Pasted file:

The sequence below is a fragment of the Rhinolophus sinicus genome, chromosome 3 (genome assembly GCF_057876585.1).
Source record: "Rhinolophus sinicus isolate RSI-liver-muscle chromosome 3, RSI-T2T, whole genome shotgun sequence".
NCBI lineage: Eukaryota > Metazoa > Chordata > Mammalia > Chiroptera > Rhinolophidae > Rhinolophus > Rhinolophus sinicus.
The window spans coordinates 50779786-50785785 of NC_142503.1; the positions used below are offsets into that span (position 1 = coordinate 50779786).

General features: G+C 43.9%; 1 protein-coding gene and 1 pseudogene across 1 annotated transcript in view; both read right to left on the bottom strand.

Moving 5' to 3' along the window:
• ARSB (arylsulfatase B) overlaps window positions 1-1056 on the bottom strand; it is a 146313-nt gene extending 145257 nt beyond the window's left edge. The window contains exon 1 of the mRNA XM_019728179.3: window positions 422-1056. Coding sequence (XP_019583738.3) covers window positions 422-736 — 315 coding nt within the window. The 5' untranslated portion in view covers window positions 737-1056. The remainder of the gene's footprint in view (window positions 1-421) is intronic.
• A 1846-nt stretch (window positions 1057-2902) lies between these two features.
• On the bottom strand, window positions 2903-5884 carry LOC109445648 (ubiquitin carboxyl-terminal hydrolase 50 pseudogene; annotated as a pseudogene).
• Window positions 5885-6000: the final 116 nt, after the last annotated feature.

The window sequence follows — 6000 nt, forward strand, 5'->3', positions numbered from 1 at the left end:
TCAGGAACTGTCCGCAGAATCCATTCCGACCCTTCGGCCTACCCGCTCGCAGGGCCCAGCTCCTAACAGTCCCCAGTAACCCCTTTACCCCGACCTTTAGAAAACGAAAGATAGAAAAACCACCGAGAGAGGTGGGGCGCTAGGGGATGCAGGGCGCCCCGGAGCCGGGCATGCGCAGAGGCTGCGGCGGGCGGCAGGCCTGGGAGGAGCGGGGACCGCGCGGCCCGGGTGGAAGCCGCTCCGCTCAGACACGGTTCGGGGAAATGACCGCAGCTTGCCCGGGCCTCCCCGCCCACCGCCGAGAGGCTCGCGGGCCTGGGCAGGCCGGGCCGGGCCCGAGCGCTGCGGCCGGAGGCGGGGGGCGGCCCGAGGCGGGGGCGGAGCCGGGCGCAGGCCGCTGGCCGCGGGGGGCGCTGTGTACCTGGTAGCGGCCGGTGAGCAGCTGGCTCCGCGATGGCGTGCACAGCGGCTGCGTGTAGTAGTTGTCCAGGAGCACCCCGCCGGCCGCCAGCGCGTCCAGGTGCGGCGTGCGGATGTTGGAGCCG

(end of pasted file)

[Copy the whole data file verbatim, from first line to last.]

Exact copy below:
The sequence below is a fragment of the Rhinolophus sinicus genome, chromosome 3 (genome assembly GCF_057876585.1).
Source record: "Rhinolophus sinicus isolate RSI-liver-muscle chromosome 3, RSI-T2T, whole genome shotgun sequence".
NCBI lineage: Eukaryota > Metazoa > Chordata > Mammalia > Chiroptera > Rhinolophidae > Rhinolophus > Rhinolophus sinicus.
The window spans coordinates 50779786-50785785 of NC_142503.1; the positions used below are offsets into that span (position 1 = coordinate 50779786).

General features: G+C 43.9%; 1 protein-coding gene and 1 pseudogene across 1 annotated transcript in view; both read right to left on the bottom strand.

Moving 5' to 3' along the window:
• ARSB (arylsulfatase B) overlaps window positions 1-1056 on the bottom strand; it is a 146313-nt gene extending 145257 nt beyond the window's left edge. The window contains exon 1 of the mRNA XM_019728179.3: window positions 422-1056. Coding sequence (XP_019583738.3) covers window positions 422-736 — 315 coding nt within the window. The 5' untranslated portion in view covers window positions 737-1056. The remainder of the gene's footprint in view (window positions 1-421) is intronic.
• A 1846-nt stretch (window positions 1057-2902) lies between these two features.
• On the bottom strand, window positions 2903-5884 carry LOC109445648 (ubiquitin carboxyl-terminal hydrolase 50 pseudogene; annotated as a pseudogene).
• Window positions 5885-6000: the final 116 nt, after the last annotated feature.

The window sequence follows — 6000 nt, forward strand, 5'->3', positions numbered from 1 at the left end:
TCAGGAACTGTCCGCAGAATCCATTCCGACCCTTCGGCCTACCCGCTCGCAGGGCCCAGCTCCTAACAGTCCCCAGTAACCCCTTTACCCCGACCTTTAGAAAACGAAAGATAGAAAAACCACCGAGAGAGGTGGGGCGCTAGGGGATGCAGGGCGCCCCGGAGCCGGGCATGCGCAGAGGCTGCGGCGGGCGGCAGGCCTGGGAGGAGCGGGGACCGCGCGGCCCGGGTGGAAGCCGCTCCGCTCAGACACGGTTCGGGGAAATGACCGCAGCTTGCCCGGGCCTCCCCGCCCACCGCCGAGAGGCTCGCGGGCCTGGGCAGGCCGGGCCGGGCCCGAGCGCTGCGGCCGGAGGCGGGGGGCGGCCCGAGGCGGGGGCGGAGCCGGGCGCAGGCCGCTGGCCGCGGGGGGCGCTGTGTACCTGGTAGCGGCCGGTGAGCAGCTGGCTCCGCGATGGCGTGCACAGCGGCTGCGTGTAGTAGTTGTCCAGGAGCACCCCGCCGGCCGCCAGCGCGTCCAGGTGCGGCGTGCGGATGTTGGAGCCG